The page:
For the first book of our British Novel course, this was certainly a hefty one. This text comes with a giant reputation.
Difficult. Dense. Classic.
“I’ve tried to get through Joyce but never could.”
That’s what I heard more often than not.
The thing is, I feel anxious when faced with these titles, these foundations of our cannon of literature. I feel like I’m not going to understand it, not going to get it, not going to be able to talk about it or process it. I feel like it comes with such a HUGE reputation…It’s the Claire Standish of the literary world and I’m Allison Reynolds*, forever in the corner eating pixie stix sandwiches while the cool kids absorb and explicate all of the worlds best words.
I am happy to report that this particular work…
I got it.
I read it.
I was determined.
I still really believe that a titch of Jameson and a romp with a randy redhead would help the process…but whatever.
There are moments of brilliance. Beautifully woven words and images, it’s the perfect tiramisu. Layered with delicate flavors and scenes and delicious illusions and ohmygod-I-understand-what-he’s-talking-about!!! It’s that Oprah moment when she sing talks her point home.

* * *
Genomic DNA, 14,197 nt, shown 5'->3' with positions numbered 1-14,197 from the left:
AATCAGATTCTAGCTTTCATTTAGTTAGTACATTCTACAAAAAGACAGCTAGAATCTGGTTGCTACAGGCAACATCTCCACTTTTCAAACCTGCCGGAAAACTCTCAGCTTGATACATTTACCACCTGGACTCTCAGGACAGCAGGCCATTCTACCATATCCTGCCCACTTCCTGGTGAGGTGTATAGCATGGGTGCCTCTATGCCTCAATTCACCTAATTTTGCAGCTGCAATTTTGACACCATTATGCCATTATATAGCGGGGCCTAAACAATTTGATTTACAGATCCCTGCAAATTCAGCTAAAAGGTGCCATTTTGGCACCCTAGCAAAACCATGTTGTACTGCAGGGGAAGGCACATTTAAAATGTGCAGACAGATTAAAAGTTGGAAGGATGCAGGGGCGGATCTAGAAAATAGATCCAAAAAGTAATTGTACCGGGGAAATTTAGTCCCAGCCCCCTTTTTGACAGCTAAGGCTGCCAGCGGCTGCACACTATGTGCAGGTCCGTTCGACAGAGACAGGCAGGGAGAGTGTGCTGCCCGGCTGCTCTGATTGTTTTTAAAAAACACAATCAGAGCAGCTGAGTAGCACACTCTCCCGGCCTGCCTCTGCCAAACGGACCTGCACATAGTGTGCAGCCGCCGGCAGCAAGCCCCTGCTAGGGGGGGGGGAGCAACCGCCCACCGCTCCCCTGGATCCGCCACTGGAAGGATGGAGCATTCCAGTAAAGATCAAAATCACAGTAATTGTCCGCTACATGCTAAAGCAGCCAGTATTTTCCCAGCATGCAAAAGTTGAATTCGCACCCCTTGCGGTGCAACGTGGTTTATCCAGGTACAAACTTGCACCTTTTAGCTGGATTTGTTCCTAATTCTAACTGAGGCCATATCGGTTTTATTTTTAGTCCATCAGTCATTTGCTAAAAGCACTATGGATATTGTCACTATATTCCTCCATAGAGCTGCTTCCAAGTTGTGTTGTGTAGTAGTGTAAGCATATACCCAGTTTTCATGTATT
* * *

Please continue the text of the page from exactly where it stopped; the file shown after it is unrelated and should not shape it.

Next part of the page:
I don’t love it.
I don’t really even like it.
The work, as a whole.
Sometimes I wonder if I’m even an English major. What the hell???
But it just is what it is. I read it. I like parts of it. The Catholic church, the Ireland of it all, the weakness of the character’s spirit and the evolution of said spirit…all depicted with vivid, clear words. So beautiful. So clear. So perfect. Still not my favorite.
I’m not a reader that seeks the Happily Ever After. I don’t need the happy ending. *dirty* (come on.
we all –– that’s a different post) This story just had SO little joy. SO little hope. Even as the protagonist grew up, survived the wars of family, God, country…the scar tissue was still so raw and red and tender…it was painful to ingest.
So. That’s where I am with the class. Book One: down. All required postings: Done. James Joyce:My Bitch. . . not really my bitch. But finishing was something I do feel like I deserve a pat on the back for. People who are far smarter than I have professed to throwing this story to the dogs.
I am intrigued by the man. I’m intrigued by the fact that we as students of literature, scholars of the humanities, still profess that THIS is a work to be studied. When does it become A WORK TO BE STUDIED? And when does it become something that doesn’t translate anymore? What happens with an iconic work when it fails to reach the masses? These are questions I have. I’m sure I’m not the only one to ask them. I’m sure a revisiting is in order. I’m not sure if I’ll ever get moist at the thought. I’d like to know more about Joyce…I think a trip to Dublin is just what I need.
Who’s with me?